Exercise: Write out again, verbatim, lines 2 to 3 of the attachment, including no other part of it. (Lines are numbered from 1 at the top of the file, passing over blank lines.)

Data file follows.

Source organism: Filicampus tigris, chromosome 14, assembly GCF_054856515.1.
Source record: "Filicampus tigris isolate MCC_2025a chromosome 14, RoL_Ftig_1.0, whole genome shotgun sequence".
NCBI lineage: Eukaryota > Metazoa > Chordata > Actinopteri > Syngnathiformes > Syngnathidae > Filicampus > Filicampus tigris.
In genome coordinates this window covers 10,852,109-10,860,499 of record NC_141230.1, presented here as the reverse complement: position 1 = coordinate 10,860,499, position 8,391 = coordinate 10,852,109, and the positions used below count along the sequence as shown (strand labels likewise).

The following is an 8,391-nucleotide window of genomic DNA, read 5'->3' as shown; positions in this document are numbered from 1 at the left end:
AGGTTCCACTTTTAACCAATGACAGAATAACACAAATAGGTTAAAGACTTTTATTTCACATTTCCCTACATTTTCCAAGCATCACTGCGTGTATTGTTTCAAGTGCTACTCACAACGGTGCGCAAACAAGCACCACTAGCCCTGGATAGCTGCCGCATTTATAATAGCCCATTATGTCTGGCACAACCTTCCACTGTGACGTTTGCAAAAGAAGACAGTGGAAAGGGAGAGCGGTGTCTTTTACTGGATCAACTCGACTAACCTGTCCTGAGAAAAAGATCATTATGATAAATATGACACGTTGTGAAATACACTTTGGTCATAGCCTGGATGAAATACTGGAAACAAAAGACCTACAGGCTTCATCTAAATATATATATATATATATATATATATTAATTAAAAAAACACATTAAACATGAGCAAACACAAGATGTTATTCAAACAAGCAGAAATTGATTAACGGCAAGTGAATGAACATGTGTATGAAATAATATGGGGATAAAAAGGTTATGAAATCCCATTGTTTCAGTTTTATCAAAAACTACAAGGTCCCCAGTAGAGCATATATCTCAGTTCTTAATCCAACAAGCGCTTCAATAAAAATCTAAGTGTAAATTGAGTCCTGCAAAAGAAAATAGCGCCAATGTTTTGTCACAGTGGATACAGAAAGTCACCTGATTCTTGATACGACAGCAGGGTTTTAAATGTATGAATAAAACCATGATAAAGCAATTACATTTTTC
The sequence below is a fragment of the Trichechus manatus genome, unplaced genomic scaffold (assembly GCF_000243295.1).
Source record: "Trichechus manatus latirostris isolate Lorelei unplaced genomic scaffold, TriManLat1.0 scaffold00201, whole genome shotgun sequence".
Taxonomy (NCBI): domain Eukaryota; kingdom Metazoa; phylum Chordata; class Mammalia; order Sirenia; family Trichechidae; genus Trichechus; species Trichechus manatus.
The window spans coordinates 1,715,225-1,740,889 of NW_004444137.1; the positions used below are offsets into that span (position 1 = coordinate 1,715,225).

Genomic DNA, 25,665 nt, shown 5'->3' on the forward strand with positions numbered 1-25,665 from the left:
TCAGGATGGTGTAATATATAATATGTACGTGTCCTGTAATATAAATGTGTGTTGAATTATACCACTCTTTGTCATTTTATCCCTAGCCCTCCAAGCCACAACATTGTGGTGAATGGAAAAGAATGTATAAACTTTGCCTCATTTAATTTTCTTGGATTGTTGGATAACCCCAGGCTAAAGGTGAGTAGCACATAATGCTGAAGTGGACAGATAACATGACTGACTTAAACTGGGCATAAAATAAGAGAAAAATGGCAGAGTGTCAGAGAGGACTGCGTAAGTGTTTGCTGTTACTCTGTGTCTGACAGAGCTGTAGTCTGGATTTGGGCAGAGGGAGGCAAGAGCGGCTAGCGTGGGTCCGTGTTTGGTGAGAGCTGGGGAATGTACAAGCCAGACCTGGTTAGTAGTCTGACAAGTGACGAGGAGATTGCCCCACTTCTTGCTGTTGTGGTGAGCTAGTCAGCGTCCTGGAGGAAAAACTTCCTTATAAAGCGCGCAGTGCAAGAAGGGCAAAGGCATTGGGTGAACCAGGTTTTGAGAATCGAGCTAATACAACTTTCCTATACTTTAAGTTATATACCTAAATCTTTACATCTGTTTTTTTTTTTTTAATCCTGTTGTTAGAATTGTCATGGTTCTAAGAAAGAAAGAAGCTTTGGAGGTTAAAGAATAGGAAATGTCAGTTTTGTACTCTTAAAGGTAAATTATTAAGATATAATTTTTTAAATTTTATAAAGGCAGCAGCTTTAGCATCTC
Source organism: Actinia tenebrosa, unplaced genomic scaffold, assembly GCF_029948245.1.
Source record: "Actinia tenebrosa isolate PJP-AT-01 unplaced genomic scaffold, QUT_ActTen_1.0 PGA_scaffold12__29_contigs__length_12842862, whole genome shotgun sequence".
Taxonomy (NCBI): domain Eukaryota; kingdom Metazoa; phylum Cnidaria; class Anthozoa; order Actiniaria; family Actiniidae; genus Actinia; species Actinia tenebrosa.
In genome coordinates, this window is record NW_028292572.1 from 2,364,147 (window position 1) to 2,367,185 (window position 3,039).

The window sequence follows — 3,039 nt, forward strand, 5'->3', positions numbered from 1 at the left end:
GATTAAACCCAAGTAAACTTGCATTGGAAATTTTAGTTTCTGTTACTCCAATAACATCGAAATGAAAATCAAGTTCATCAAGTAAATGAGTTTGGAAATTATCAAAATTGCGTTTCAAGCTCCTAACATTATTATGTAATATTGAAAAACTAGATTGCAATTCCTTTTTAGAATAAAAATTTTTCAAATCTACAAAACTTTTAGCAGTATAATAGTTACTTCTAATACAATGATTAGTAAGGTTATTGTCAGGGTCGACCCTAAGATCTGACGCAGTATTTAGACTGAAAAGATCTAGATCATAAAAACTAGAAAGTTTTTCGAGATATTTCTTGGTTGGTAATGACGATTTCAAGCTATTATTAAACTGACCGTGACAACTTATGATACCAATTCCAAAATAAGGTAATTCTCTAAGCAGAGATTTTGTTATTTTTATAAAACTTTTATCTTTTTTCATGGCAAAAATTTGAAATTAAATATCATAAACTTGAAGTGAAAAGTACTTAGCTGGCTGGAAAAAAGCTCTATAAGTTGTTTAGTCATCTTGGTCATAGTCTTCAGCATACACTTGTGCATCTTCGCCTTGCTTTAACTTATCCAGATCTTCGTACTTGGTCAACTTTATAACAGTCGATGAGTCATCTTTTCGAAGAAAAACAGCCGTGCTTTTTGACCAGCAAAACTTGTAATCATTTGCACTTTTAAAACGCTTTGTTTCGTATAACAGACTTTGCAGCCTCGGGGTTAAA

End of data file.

Source record: "Filicampus tigris isolate MCC_2025a chromosome 14, RoL_Ftig_1.0, whole genome shotgun sequence".
NCBI lineage: Eukaryota > Metazoa > Chordata > Actinopteri > Syngnathiformes > Syngnathidae > Filicampus > Filicampus tigris.